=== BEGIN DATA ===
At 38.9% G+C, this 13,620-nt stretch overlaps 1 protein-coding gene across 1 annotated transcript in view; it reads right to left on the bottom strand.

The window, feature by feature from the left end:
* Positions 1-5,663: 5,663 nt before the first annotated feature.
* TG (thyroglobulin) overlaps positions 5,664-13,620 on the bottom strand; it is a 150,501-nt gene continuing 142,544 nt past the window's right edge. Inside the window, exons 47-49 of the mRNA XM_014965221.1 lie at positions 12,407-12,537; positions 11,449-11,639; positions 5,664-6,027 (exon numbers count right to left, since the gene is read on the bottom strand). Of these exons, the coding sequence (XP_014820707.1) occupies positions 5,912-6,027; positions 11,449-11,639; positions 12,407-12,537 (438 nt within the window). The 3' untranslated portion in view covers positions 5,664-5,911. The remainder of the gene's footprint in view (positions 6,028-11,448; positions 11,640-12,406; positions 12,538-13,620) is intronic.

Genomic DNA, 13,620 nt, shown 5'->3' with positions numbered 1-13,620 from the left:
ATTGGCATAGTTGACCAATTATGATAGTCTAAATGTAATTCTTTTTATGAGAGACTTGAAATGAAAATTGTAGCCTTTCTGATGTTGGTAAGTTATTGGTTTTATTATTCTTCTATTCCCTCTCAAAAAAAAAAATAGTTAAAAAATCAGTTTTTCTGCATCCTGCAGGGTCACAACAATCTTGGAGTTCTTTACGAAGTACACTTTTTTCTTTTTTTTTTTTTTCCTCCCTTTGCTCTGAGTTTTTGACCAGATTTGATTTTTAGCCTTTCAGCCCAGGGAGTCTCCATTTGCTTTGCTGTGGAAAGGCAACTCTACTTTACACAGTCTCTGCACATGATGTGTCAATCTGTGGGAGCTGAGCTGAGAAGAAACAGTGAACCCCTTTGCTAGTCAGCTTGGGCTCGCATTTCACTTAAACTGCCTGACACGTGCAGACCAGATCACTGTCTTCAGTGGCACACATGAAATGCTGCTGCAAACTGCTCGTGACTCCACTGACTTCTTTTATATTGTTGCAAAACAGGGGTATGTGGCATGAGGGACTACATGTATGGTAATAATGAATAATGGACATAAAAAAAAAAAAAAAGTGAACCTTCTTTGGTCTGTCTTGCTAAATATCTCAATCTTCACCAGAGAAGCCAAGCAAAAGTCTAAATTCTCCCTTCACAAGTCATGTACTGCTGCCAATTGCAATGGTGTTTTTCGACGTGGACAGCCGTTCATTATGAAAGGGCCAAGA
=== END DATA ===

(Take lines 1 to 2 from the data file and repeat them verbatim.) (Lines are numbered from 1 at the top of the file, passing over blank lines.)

At 38.9% G+C, this 13,620-nt stretch overlaps 1 protein-coding gene across 1 annotated transcript in view; it reads right to left on the bottom strand.

The window, feature by feature from the left end: